Bill Nichols

Monday, May 14, 2012

HP Byron Nelson Welcomes Shots From Young Guns

Decked in neon orange, 23-year-old Rickie Fowler on Sunday almost became the first golfer in 15 years to post his first two victories in consecutive weeks.

Rory McIlroy, the No. 1 player in the World Ranking, turned 23 a couple weeks ago. Hunter Mahan, the FedEx Cup leader, will celebrate his 30th birthday on Thursday.

John Huh, 21, came home with the trophy in his fifth career start on the PGA Tour, and 24-year-old Kyle Stanley got his first victory the week after losing in a playoff.
This week’s HP Byron Nelson Championship may be celebrating the 100th anniversary of Nelson’s birth year. But the royal and ancient game seems to be getting younger and younger.  

The Nelson has been known for crowning up-and-comers. The tournament helped identify some of the game’s top young players in the mid 1990s, and over the past few years.

Keegan Bradley was a rookie when he got his maiden victory at last year’s Nelson. He rode that momentum to a major championship win and Rookie-of-the-Year honors.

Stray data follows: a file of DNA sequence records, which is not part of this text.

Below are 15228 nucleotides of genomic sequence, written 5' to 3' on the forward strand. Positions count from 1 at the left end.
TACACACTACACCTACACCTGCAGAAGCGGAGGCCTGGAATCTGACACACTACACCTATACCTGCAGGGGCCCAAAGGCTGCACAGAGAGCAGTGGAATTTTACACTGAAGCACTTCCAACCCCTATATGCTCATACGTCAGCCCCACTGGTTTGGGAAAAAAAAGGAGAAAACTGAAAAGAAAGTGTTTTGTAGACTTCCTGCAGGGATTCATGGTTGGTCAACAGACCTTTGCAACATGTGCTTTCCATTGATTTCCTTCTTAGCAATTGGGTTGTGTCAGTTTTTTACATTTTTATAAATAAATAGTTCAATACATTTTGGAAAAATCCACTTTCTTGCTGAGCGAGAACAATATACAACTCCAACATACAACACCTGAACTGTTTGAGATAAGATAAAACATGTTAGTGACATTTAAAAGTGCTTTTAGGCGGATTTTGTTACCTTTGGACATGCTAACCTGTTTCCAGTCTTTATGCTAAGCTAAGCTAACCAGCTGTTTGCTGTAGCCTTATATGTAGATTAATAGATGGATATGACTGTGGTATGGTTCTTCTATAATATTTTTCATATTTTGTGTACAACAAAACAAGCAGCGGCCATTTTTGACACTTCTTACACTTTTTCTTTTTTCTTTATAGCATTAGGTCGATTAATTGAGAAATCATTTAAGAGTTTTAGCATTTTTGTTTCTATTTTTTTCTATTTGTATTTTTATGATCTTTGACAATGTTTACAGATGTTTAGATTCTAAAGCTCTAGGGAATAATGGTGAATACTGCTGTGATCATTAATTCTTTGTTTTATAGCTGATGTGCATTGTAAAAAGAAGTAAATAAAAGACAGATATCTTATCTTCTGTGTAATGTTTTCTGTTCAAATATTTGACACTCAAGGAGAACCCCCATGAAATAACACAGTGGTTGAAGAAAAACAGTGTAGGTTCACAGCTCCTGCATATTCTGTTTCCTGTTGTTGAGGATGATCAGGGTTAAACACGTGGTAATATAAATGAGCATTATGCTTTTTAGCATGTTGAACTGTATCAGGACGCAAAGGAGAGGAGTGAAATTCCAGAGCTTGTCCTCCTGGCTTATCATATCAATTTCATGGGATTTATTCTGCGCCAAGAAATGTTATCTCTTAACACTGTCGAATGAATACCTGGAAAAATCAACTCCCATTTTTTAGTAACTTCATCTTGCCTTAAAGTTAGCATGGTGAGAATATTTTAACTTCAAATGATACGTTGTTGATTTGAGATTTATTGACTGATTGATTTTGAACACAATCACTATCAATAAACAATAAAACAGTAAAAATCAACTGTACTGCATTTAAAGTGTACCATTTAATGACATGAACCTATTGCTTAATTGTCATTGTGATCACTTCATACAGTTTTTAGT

The year before, 22-year-old Jason Day got his name etched on the wall behind Nelson’s statue near the first tee.

And Adam Scott was 27 when he won the Nelson in 2008, sinking a 48-foot putt on the third playoff hole to beat fellow young gun Ryan Moore.

``We’ve had a great mix of recent winners,’’ Nelson tournament director Jon Drago said. ``To see them having success after winning here has given us an identity that we like a lot. Our fans are fairly young and HP likes that audience.

Back in the day, golf’s young stars showcased their acts on the Nelson stage.

Ernie Els was 25 when he won the first Nelson he played in 1995. He shot a course-record 61 at Cottonwood Valley en route to a record total of 17 under.

The next year 25-year-old Phil Mickelson won his third event of the season at Four Seasons. He went on to post another victory to finish second on the money list.

And in 1997, 21-year-old Tiger Woods matched Els’ 17-under score. Woods was playing his first event since his record-breaking performance at the Masters.
Els and Mickelson are back at the Nelson after extended absences.

The current era of young guns, honed on Woods videos, is giving golf what it needs in attracting a younger audience and growing the game. They are athletic, fashionable and fearless.

They are also winning. In 2011, 16 winners were in their 20s, including a record six rookies. Three of the four major winners were 26 or younger.

Already this season, 20-somethings have claimed seven of 21 tournament titles.

That Bradley, Day and Scott were not one-hit wonders plays well for the Nelson. In addition to Bradlety, who won the PGA Championship, Day and Scott contended in majors.

``It’s great to see a lot of guys coming out and having success early,’’ said U.S. Amateur champion Kelly Kraft of Dallas, who turned pro after the Masters. ``It shows you that it can be done.’’

Will the Nelson crown another future star on Sunday?

Stay tuned.

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